Bridge Condition and Performance Assessment


How bridges respond to extreme loading conditions, such as during high winds and severe storms, and to the effects of aging, such as corrosion- and fatigue-induced cracking, is a major concern for the Federal Highway Administration (FHWA). The FHWA is working to ensure that highway structures are safe and reliable under all service conditions, including potential structural, environmental, and human-generated threats.


Role of High-Performance Computing

Under extreme weather conditions, aerodynamic loading couples with the structural movement of the bridge. This could lead to extremely large motions of the bridge deck and supporting cables. Structural modeling and simulation, as well as actual experiments, are needed to characterize this behavior. Coupled computational structural mechanics and computational fluid dynamics on a high-performance cluster computer will lead to a basic understanding of this phenomenon and provide insight for improved bridge designs. Degradation of bridge structural components by cracks, such as those found during bridge inspections, can be modeled on the high-performance cluster to determine how close the bridge is to collapse.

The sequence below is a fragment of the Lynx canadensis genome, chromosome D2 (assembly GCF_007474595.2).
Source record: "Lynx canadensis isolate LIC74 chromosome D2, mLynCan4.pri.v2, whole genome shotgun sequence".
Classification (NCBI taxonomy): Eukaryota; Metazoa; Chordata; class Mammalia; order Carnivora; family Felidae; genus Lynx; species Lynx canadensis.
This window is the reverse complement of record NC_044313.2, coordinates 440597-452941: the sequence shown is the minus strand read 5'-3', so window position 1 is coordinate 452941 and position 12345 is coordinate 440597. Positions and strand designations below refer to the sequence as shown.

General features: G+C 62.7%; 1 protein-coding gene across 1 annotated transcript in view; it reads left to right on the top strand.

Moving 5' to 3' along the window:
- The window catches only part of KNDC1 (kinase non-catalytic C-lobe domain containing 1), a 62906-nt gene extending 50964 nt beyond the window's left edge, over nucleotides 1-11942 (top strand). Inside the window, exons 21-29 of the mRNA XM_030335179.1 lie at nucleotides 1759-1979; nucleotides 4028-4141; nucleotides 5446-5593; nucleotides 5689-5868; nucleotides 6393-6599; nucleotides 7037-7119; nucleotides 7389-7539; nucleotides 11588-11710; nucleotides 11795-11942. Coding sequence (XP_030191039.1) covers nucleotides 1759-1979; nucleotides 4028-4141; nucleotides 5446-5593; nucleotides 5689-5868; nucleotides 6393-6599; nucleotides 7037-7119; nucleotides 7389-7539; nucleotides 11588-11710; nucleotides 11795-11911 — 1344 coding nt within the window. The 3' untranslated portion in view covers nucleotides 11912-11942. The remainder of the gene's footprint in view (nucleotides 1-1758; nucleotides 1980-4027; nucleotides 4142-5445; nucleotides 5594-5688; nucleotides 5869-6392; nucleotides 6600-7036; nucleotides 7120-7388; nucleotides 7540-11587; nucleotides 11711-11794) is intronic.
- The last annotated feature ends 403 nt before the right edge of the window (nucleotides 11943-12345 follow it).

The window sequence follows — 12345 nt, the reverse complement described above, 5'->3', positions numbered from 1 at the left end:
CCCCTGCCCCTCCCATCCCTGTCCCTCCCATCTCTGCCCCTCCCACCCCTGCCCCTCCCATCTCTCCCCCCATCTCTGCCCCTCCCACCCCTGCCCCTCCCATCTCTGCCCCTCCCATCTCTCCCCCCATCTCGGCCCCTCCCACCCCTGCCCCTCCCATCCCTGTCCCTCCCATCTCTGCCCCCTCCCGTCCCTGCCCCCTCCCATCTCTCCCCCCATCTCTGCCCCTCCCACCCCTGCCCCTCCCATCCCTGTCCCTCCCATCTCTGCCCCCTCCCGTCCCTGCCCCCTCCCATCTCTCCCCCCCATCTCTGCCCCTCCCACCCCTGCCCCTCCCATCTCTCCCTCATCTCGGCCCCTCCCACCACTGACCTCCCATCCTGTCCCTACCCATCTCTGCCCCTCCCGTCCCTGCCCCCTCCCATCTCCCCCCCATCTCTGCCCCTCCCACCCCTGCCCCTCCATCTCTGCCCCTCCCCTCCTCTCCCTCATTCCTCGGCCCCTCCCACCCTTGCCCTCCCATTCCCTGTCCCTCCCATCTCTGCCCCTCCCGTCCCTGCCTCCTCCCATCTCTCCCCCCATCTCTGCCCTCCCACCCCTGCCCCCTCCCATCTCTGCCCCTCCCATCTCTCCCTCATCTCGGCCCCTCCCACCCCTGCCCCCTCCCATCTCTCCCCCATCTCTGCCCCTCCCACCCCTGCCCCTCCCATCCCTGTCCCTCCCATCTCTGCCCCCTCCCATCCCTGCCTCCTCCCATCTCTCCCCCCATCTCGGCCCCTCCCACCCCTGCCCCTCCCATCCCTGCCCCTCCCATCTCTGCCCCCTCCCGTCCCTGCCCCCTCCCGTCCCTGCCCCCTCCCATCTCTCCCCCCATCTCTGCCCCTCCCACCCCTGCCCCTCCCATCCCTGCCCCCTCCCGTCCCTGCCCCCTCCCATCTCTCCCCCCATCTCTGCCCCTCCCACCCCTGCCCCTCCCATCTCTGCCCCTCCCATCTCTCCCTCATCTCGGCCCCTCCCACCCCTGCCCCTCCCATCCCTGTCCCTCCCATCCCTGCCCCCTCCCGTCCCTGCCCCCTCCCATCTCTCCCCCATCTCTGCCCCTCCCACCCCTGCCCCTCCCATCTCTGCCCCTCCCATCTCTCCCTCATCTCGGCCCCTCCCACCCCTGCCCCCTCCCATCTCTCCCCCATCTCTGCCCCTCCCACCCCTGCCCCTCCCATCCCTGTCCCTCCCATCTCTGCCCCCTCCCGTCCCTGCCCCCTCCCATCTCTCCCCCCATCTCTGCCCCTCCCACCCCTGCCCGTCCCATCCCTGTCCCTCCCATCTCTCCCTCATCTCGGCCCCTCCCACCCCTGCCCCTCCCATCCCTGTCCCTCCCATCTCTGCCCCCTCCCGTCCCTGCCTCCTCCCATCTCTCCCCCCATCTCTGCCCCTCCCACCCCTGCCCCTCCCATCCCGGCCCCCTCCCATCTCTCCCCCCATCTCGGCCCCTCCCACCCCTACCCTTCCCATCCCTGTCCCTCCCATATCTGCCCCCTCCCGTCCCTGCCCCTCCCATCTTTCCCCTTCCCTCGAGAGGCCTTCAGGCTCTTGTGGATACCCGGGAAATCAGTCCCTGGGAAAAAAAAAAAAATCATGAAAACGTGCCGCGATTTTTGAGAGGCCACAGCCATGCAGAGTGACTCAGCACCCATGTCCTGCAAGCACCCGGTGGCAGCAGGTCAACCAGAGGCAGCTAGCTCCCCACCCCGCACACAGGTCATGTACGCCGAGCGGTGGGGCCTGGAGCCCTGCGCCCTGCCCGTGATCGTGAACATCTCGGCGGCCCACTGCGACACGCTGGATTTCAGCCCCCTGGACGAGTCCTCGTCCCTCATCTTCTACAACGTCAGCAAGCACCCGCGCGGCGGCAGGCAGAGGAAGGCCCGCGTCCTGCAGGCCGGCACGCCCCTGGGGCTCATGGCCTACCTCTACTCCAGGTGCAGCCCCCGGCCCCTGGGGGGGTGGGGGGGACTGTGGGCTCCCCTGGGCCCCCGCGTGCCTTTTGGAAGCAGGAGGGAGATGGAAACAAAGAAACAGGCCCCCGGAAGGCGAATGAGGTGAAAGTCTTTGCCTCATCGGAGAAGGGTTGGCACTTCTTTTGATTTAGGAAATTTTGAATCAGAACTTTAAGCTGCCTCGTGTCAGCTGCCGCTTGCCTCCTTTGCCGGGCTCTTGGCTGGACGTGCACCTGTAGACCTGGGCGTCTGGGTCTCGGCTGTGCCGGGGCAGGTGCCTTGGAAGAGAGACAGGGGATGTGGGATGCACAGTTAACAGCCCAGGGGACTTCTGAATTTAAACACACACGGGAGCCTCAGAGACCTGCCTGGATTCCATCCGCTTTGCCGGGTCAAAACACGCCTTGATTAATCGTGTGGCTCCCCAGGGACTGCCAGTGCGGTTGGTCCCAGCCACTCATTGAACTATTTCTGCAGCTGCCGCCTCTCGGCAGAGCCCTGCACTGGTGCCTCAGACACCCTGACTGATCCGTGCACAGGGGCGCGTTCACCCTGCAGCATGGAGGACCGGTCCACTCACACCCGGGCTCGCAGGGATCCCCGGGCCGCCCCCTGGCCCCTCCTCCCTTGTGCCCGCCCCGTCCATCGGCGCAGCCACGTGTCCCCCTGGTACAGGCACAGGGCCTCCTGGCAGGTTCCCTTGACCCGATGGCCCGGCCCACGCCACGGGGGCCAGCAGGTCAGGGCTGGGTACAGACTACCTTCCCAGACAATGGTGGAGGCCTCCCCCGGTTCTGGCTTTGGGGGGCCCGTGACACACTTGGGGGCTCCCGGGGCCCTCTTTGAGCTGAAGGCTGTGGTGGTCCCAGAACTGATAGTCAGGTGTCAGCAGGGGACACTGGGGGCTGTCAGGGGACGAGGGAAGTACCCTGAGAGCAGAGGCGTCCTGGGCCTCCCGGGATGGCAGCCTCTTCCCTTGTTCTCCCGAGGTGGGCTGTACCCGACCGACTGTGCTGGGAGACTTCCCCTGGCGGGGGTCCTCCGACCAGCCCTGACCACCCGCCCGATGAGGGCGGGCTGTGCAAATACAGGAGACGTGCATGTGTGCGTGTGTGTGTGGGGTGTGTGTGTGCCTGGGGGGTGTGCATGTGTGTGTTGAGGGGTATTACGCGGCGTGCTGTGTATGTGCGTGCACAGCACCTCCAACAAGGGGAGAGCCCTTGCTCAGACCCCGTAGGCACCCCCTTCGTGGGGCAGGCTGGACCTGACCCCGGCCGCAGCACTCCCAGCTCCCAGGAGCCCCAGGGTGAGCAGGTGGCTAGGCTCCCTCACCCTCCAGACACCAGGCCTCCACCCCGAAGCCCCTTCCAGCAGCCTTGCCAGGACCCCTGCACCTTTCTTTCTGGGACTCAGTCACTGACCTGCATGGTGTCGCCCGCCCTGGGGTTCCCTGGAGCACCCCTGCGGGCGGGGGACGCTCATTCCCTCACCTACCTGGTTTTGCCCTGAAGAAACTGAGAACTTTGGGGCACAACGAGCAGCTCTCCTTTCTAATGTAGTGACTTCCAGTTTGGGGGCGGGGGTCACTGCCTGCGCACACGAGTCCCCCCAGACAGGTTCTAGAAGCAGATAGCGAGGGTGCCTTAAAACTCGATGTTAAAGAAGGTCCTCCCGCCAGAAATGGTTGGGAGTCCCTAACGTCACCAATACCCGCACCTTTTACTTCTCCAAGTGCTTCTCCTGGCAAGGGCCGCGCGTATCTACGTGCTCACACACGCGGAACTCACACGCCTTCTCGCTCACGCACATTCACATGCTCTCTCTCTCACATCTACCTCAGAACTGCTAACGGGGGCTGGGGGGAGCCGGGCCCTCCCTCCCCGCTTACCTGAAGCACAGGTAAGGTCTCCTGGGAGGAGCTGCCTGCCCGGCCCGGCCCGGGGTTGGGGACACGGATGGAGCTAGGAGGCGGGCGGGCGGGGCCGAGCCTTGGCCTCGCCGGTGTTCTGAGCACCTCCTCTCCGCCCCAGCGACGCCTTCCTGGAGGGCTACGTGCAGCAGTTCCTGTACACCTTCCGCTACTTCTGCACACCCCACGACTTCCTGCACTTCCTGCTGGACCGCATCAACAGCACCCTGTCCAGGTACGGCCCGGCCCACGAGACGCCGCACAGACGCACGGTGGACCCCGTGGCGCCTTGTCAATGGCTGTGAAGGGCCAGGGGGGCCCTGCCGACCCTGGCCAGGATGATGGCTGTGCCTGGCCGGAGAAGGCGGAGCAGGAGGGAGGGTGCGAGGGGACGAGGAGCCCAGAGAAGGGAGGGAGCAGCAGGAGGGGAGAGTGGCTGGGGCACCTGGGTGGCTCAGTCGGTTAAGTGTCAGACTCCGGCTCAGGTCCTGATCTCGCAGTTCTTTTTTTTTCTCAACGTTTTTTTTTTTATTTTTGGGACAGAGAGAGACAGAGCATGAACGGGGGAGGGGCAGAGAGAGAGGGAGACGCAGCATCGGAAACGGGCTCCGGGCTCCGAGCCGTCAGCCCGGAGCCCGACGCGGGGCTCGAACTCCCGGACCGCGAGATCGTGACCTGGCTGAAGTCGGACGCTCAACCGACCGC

Bill Emerson Memorial cable-stayed bridge in Cape Girardeau, Missouri 



 A finite-element model of one-half of the bridge developed by Turner-Fairbank Highway Research Center. Using TRACC's high-performance cluster computer, researchers at Turner-Fairbank Highway Research Center and TRACC can perform simulations to gain an understanding of the complex behavior of bridges.

Contact: This email address is being protected from spambots. You need JavaScript enabled to view it.- Computational Structural Mechanics Engineer